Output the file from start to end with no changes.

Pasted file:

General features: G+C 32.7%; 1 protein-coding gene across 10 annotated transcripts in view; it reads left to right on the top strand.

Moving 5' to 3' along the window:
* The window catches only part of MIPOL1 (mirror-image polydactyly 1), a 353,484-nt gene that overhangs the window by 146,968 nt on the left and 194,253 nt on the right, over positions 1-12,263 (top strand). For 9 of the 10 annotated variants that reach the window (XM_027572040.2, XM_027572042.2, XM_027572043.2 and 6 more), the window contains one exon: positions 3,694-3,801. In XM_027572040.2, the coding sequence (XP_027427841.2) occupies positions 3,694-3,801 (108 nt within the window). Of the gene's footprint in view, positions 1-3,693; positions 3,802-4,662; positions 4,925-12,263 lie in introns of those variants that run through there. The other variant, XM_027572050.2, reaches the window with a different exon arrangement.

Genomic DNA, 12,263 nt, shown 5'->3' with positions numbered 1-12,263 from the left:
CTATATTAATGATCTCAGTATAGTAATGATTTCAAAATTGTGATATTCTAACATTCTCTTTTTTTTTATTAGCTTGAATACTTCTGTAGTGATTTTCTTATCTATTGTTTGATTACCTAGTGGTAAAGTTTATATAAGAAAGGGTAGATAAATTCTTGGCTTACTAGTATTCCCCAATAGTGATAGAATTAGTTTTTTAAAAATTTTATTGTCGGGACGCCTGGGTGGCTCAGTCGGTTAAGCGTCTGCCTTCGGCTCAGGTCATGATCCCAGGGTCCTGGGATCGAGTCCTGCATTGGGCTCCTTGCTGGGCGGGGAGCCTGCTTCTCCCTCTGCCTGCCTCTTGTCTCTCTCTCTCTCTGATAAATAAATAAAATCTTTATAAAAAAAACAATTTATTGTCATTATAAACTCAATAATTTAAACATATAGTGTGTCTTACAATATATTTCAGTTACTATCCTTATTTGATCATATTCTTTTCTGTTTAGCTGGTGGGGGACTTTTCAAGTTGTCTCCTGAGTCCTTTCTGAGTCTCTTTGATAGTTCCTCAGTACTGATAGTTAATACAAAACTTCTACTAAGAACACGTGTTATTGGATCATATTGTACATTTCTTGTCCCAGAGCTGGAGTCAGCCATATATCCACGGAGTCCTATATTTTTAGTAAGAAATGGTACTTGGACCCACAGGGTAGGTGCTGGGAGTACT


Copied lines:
General features: G+C 32.7%; 1 protein-coding gene across 10 annotated transcripts in view; it reads left to right on the top strand.

Moving 5' to 3' along the window:
* The window catches only part of MIPOL1 (mirror-image polydactyly 1), a 353,484-nt gene that overhangs the window by 146,968 nt on the left and 194,253 nt on the right, over positions 1-12,263 (top strand). For 9 of the 10 annotated variants that reach the window (XM_027572040.2, XM_027572042.2, XM_027572043.2 and 6 more), the window contains one exon: positions 3,694-3,801. In XM_027572040.2, the coding sequence (XP_027427841.2) occupies positions 3,694-3,801 (108 nt within the window). Of the gene's footprint in view, positions 1-3,693; positions 3,802-4,662; positions 4,925-12,263 lie in introns of those variants that run through there. The other variant, XM_027572050.2, reaches the window with a different exon arrangement.

Genomic DNA, 12,263 nt, shown 5'->3' with positions numbered 1-12,263 from the left:
CTATATTAATGATCTCAGTATAGTAATGATTTCAAAATTGTGATATTCTAACATTCTCTTTTTTTTTATTAGCTTGAATACTTCTGTAGTGATTTTCTTATCTATTGTTTGATTACCTAGTGGTAAAGTTTATATAAGAAAGGGTAGATAAATTCTTGGCTTACTAGTATTCCCCAATAGTGATAGAATTAGTTTTTTAAAAATTTTATTGTCGGGACGCCTGGGTGGCTCAGTCGGTTAAGCGTCTGCCTTCGGCTCAGGTCATGATCCCAGGGTCCTGGGATCGAGTCCTGCATTGGGCTCCTTGCTGGGCGGGGAGCCTGCTTCTCCCTCTGCCTGCCTCTTGTCTCTCTCTCTCTCTGATAAATAAATAAAATCTTTATAAAAAAAACAATTTATTGTCATTATAAACTCAATAATTTAAACATATAGTGTGTCTTACAATATATTTCAGTTACTATCCTTATTTGATCATATTCTTTTCTGTTTAGCTGGTGGGGGACTTTTCAAGTTGTCTCCTGAGTCCTTTCTGAGTCTCTTTGATAGTTCCTCAGTACTGATAGTTAATACAAAACTTCTACTAAGAACACGTGTTATTGGATCATATTGTACATTTCTTGTCCCAGAGCTGGAGTCAGCCATATATCCACGGAGTCCTATATTTTTAGTAAGAAATGGTACTTGGACCCACAGGGTAGGTGCTGGGAGTACT